New research has found that the so-called BCG vaccine can protect some children against tuberculosis infection and the development of the disease. A study published in the latest issue of the British medical journal, The Lancet, says the finding presents researchers with another avenue in the search for an effective vaccine against the lung disease.
For the past 100 years, children around the world have been administered the BCG vaccine to keep them from acquiring tuberculosis from a sick relative. But the drug has proved to be only partially effective in children, and is ineffective in protecting adults against the most serious form of the disease, pulmonary tuberculosis.
To become sick, a person must first become infected with the TB bacteria, which may never convert to active disease. Worldwide, an estimated two billion people are infected with the tuberculosis organism, about 10 million people become sick every year.
Researchers at Oxford University studied the limited effectiveness of the BCG vaccine, but were surprised by one of their findings.
Ajit Lalvani led the team of scientists.
"What we have shown is that, although it is of limited effectiveness in preventing disease, the vaccine has properties that were not recognized until now," said Ajit Lalvani. "And that it can actually enhance the body's ability to protect itself against acquiring infection in the first place."
Since many of those who are infected never develop active TB, Dr. Lalvani says, the prevailing view by scientists is that BCG somehow keeps the tuberculosis bacteria in check for a time.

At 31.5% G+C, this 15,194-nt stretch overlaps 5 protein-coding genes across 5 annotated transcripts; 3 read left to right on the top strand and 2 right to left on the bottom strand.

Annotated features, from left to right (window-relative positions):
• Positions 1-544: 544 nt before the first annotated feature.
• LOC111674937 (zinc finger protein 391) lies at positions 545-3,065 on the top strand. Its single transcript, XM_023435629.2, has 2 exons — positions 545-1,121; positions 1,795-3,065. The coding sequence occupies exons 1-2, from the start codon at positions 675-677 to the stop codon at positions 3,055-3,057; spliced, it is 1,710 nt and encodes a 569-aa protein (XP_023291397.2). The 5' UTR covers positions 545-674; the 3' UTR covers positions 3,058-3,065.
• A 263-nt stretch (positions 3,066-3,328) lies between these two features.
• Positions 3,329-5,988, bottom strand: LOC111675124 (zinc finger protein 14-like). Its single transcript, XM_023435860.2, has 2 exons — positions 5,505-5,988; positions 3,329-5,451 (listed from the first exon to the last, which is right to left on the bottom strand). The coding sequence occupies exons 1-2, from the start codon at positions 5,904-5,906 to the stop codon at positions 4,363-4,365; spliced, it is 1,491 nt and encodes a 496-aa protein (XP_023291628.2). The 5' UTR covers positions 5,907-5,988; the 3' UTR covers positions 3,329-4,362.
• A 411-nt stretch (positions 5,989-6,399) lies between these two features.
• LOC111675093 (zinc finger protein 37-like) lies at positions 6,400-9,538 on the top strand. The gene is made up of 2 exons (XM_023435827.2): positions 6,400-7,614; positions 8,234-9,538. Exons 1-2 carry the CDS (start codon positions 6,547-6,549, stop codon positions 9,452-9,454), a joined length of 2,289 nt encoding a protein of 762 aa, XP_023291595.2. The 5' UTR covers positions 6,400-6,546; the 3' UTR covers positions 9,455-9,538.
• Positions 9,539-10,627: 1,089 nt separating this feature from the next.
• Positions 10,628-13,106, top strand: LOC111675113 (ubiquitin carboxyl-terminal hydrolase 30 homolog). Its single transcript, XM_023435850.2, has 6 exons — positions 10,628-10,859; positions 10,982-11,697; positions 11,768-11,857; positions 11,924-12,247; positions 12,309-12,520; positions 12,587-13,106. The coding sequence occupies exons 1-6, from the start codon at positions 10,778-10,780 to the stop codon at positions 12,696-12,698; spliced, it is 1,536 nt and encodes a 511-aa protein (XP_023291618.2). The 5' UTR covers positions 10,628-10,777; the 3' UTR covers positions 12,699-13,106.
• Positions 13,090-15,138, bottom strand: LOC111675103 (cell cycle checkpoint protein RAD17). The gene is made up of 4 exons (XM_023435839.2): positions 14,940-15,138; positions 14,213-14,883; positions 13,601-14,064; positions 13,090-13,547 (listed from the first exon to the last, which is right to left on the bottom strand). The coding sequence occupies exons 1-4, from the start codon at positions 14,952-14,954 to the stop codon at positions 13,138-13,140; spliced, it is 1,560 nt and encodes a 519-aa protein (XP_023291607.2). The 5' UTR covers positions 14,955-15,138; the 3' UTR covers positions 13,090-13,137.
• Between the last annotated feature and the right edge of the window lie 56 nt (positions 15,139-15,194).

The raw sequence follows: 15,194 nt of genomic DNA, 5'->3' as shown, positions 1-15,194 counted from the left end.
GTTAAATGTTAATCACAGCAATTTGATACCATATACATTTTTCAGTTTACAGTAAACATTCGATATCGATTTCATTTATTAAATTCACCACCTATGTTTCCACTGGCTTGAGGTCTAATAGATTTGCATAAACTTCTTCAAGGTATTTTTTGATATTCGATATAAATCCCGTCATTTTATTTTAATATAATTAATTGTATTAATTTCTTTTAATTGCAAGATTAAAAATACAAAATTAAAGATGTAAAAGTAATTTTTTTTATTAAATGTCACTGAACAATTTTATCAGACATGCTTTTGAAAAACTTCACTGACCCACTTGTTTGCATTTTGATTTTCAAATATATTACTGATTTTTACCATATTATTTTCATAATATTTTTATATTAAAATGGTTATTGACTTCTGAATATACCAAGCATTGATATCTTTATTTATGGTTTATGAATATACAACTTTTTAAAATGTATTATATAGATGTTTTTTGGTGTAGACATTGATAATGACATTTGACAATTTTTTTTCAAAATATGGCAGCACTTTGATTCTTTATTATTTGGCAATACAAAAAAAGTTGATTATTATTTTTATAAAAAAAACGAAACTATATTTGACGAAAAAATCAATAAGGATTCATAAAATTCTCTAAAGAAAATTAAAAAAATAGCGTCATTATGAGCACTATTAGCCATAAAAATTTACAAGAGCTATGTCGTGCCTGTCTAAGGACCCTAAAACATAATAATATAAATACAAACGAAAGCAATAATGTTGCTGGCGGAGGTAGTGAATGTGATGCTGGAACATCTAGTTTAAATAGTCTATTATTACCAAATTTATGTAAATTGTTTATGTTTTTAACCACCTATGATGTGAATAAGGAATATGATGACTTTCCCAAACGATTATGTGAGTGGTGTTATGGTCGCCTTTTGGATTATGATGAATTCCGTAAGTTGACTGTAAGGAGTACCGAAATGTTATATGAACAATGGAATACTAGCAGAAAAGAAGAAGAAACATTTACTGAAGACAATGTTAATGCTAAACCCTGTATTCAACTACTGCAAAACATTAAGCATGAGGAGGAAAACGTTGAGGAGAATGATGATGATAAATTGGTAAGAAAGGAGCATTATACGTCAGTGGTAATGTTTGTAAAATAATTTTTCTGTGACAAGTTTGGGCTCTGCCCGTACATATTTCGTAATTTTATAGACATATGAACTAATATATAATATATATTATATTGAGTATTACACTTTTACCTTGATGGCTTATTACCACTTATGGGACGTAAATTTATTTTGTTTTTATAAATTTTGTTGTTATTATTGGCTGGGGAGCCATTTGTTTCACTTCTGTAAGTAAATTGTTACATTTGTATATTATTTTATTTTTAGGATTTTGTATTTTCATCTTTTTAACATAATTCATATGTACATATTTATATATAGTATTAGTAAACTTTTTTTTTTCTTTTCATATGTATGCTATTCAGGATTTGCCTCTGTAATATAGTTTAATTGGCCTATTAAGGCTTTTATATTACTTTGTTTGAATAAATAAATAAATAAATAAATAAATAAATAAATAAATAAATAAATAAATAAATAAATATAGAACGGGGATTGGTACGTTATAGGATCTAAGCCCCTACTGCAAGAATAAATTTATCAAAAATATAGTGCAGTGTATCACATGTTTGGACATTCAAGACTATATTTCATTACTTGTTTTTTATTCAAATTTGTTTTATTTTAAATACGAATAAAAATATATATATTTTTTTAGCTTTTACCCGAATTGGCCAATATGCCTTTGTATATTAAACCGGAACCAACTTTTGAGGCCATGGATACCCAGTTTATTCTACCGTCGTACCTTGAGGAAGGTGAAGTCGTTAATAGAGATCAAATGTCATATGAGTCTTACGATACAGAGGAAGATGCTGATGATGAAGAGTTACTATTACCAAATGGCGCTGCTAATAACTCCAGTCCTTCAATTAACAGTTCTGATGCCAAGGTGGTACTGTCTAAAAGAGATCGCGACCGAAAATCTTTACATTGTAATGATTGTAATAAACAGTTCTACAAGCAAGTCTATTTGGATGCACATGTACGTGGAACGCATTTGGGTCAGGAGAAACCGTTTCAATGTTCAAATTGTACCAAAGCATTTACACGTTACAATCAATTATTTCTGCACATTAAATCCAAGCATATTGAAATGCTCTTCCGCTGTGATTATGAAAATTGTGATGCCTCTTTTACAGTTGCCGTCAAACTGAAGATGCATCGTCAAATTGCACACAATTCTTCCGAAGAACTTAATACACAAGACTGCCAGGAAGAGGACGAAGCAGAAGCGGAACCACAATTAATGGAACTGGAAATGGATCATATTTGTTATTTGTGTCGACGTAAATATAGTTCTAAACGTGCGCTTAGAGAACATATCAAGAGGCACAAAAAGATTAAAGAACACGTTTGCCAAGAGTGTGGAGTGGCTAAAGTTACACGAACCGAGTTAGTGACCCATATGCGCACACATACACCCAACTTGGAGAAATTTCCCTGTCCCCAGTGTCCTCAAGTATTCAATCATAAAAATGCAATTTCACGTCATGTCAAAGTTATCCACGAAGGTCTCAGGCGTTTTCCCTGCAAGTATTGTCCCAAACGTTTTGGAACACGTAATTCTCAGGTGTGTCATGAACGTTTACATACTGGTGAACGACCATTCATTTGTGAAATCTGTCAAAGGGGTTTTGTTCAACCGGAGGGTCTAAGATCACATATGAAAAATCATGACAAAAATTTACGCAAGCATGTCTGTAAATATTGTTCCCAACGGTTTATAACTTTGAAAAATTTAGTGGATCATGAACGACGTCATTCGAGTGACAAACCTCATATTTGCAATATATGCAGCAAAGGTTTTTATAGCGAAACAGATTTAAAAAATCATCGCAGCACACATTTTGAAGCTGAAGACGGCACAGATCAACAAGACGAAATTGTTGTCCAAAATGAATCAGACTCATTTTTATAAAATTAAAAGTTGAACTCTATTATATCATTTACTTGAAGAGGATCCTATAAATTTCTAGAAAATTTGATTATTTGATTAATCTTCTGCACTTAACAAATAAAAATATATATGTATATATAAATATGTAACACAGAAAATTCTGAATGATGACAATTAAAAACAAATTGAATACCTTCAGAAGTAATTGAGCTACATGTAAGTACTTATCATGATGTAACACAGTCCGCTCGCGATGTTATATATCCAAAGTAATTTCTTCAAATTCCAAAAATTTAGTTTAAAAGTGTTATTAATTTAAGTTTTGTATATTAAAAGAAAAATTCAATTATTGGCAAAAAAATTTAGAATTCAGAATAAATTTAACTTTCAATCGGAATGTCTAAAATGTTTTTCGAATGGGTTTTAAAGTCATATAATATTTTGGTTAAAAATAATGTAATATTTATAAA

Immunologist Stephen Kauffman of the Max Planck Institute in Berlin, Germany, is working to enhance the effectiveness of the BCG vaccine.
"BCG can control the bacteria to a certain level, but it cannot eradicate them," said Stephen Kauffman. "But even those young children who are protected at early ages, still can develop TB."
British researchers developed a sensitive blood test to determine whether someone had an inactive form of tuberculosis. Then, they studied almost 1,000 Turkish children up to age 16, who lived with a relative with active pulmonary tuberculosis.
About 80 percent of the children were known to have been vaccinated with BCG. Investigators found that the inoculated children were significantly less likely to be infected with TB bacteria than children who had not been vaccinated with BCG.
As one indication, TB-exposed children who had a scar from a BCG vaccination had a 24-percent reduction in their risk of infection. Again, Dr. Lalvani.
"It had not been known that BCG vaccine could have that effect," he said. "That had never been known. And, indeed, there is no factor known to date that we know of, which actually protects people against TB infection. This is the first time that has been possible to identify such a factor."
The efforts of scientists like Dr. Kauffman have focused on reformulating BCG, so it heightens the body's immune response against tuberculosis.